Jerram, Dougal A.; Single, Richard T.; Hobbs, Richard W.; Nelson, Catherine E. (2009): Understanding the offshore flood basalt sequence using onshore volcanic facies analogues; an example from the Faroe-Shetland Basin. Cambridge University Press, London, United Kingdom, In: Jerram, Dougal A. (prefacer), Goodenough, Kathryn M. (prefacer), Troll, Valentin R. (prefacer), From the British Tertiary into the future; modern perspectives on the British Paleogene and North Atlantic igneous provinces, 146 (3), 353-367, georefid:2009-060829

Flood basalts in associated volcanic rifted margins, such as the North Atlantic Igneous Province, have a significant component of lavas which are preserved in the present day in an offshore setting. A close inspection of the internal facies architecture of flood basalts onshore provides a framework to interpret the offshore sequences imaged by remote techniques such as reflection seismology. A geological interpretation of the offshore lava sequences in the Faroe-Shetland Basin, using constraints from onshore analogues such as the Faroe Islands, allows for the identification of a series of lava sequences which have characteristic properties so that they can be grouped. These are tabular simple flows, compound-braided flows, and sub-aqueously deposited hyaloclastite facies. The succession of volcanic rocks calculated in this study has a maximum thickness in excess of 6800 m. Down to the top of the sub-volcanic sediments, the offshore volcanic succession has a thickness of about 2700 m where it can be clearly identified across much of the area, with a further 2700 m or more of volcanic rock estimated from the combined gravity and seismic modelling to the north and west of the region. A large palaeo-waterbody is identified on the basis of a hyaloclastite front/apron consisting of a series of clinoforms prograding towards the eastern part of the basin. This body was >500 m deep, must have been present at the onset of volcanism into this region, and parts of the water body would have been present during the continued stages of volcanism as indicated by the distribution of the hyaloclastite apron.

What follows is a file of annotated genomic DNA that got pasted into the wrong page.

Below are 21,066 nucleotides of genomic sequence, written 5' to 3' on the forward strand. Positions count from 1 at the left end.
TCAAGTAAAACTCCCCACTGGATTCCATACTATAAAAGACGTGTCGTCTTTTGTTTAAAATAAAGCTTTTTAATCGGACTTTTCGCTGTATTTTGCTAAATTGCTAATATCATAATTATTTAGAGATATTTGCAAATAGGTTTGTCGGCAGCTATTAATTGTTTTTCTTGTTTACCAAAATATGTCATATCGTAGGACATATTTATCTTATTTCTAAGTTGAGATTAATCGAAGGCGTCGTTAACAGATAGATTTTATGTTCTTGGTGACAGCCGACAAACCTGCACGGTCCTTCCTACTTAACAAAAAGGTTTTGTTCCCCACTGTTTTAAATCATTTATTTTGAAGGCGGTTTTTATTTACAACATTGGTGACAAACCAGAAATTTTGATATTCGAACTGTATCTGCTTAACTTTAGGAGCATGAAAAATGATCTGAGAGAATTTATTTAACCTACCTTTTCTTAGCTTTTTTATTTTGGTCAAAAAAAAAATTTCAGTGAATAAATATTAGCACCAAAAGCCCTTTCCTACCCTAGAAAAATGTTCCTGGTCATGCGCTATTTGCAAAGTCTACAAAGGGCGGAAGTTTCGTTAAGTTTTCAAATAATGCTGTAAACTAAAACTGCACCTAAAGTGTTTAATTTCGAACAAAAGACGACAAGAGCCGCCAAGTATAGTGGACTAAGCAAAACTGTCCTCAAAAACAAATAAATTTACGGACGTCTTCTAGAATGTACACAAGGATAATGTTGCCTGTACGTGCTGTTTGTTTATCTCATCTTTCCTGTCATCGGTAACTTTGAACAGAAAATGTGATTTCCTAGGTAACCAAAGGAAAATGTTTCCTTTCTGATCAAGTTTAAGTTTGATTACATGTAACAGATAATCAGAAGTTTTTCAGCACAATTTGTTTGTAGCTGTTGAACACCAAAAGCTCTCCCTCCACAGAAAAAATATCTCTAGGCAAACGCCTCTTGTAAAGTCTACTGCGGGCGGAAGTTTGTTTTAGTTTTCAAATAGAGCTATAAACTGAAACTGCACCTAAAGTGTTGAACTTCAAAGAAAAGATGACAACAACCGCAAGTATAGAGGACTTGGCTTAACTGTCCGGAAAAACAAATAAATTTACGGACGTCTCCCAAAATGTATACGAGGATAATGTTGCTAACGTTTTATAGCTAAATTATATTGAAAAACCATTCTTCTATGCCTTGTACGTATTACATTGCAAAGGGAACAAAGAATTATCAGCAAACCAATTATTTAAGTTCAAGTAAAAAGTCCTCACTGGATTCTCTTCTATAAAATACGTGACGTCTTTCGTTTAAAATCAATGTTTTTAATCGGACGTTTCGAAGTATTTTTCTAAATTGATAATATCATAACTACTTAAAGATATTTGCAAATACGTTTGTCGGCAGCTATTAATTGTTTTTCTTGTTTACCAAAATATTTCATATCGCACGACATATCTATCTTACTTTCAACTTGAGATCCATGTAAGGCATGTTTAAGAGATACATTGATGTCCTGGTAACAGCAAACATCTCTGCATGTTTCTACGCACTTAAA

West: -6.0000 East: 2.5548 North: 67.1330 South: 60.0000
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